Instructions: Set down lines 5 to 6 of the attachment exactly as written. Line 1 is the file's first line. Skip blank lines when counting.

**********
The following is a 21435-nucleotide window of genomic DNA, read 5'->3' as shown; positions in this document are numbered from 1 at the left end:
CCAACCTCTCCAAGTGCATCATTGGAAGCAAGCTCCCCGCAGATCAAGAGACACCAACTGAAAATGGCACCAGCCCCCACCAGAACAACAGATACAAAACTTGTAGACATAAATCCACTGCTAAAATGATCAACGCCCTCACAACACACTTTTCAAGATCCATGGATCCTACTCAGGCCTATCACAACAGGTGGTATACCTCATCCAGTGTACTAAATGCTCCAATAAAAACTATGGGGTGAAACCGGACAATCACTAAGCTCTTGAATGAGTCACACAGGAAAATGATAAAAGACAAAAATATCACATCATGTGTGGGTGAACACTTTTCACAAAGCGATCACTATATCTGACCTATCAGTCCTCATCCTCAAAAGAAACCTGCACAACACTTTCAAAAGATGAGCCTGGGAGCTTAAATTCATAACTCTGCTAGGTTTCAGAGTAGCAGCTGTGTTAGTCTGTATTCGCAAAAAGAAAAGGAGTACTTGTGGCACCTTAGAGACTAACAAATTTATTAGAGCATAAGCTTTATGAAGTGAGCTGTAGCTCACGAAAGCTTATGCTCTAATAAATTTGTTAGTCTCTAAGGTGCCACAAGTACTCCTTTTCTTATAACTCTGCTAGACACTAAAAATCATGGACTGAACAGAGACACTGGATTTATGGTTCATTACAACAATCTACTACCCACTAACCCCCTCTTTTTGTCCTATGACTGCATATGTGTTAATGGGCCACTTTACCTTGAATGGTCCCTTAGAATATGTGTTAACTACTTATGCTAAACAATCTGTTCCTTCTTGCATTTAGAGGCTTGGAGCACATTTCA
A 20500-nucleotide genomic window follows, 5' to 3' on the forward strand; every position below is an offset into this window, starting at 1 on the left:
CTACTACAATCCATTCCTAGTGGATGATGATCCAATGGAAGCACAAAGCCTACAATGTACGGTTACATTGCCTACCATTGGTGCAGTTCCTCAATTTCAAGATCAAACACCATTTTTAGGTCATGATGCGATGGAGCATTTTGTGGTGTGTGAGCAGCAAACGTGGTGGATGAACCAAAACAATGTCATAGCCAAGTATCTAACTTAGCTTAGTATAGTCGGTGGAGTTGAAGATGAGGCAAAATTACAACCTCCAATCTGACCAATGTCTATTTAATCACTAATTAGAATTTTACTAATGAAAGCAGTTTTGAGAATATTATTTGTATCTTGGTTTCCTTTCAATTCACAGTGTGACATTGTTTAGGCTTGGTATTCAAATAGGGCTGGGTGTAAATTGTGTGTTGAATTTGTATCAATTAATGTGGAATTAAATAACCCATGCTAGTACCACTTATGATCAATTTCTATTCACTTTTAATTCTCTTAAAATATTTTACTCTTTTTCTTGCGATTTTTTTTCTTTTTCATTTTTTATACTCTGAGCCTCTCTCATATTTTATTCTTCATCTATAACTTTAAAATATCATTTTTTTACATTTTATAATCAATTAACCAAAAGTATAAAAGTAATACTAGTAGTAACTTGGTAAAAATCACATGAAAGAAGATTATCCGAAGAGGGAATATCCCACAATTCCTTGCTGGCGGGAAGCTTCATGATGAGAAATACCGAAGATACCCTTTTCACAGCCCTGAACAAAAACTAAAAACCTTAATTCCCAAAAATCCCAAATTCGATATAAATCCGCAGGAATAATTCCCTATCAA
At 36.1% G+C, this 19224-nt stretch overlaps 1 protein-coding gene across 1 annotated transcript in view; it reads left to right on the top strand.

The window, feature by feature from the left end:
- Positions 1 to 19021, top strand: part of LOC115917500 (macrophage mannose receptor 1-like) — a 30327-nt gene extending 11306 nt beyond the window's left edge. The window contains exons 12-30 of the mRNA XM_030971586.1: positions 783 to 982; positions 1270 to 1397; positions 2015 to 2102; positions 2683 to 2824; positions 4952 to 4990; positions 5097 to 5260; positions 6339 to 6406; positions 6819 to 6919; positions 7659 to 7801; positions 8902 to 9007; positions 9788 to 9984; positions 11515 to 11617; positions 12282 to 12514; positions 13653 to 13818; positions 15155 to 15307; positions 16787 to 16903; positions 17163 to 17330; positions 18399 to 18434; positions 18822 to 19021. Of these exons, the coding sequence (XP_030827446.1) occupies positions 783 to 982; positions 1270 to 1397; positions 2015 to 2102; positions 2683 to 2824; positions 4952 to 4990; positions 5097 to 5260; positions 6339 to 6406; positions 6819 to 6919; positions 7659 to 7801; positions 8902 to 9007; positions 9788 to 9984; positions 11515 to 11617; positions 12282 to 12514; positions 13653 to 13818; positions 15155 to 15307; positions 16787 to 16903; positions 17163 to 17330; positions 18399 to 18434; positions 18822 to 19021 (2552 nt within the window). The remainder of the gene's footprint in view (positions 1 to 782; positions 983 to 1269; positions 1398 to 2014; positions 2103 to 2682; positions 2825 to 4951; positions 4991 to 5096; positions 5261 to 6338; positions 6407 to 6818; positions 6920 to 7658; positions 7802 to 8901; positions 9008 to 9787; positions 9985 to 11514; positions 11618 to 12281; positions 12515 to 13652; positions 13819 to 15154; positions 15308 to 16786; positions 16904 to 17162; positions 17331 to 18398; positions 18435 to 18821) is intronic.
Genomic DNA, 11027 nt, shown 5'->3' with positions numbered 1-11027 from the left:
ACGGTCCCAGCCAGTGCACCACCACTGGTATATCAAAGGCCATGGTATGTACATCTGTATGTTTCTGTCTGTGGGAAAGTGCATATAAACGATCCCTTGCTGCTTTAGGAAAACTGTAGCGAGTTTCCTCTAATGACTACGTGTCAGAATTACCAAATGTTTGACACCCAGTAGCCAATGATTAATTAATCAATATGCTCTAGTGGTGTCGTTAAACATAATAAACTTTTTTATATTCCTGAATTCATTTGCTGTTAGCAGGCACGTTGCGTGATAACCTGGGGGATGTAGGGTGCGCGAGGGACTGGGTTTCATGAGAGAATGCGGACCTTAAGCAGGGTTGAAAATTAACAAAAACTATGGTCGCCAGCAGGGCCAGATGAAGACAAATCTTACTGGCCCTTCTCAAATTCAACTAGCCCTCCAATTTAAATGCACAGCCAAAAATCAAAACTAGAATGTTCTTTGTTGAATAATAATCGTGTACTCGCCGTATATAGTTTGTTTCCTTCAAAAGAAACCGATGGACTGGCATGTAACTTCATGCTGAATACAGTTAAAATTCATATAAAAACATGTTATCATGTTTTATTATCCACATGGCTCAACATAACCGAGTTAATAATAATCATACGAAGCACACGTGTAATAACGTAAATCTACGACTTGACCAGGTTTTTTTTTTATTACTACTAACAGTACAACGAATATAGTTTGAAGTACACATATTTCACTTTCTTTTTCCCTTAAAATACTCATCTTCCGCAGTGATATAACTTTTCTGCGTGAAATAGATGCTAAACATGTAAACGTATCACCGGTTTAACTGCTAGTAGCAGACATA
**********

At 36.1% G+C, this 19224-nt stretch overlaps 1 protein-coding gene across 1 annotated transcript in view; it reads left to right on the top strand.

The window, feature by feature from the left end: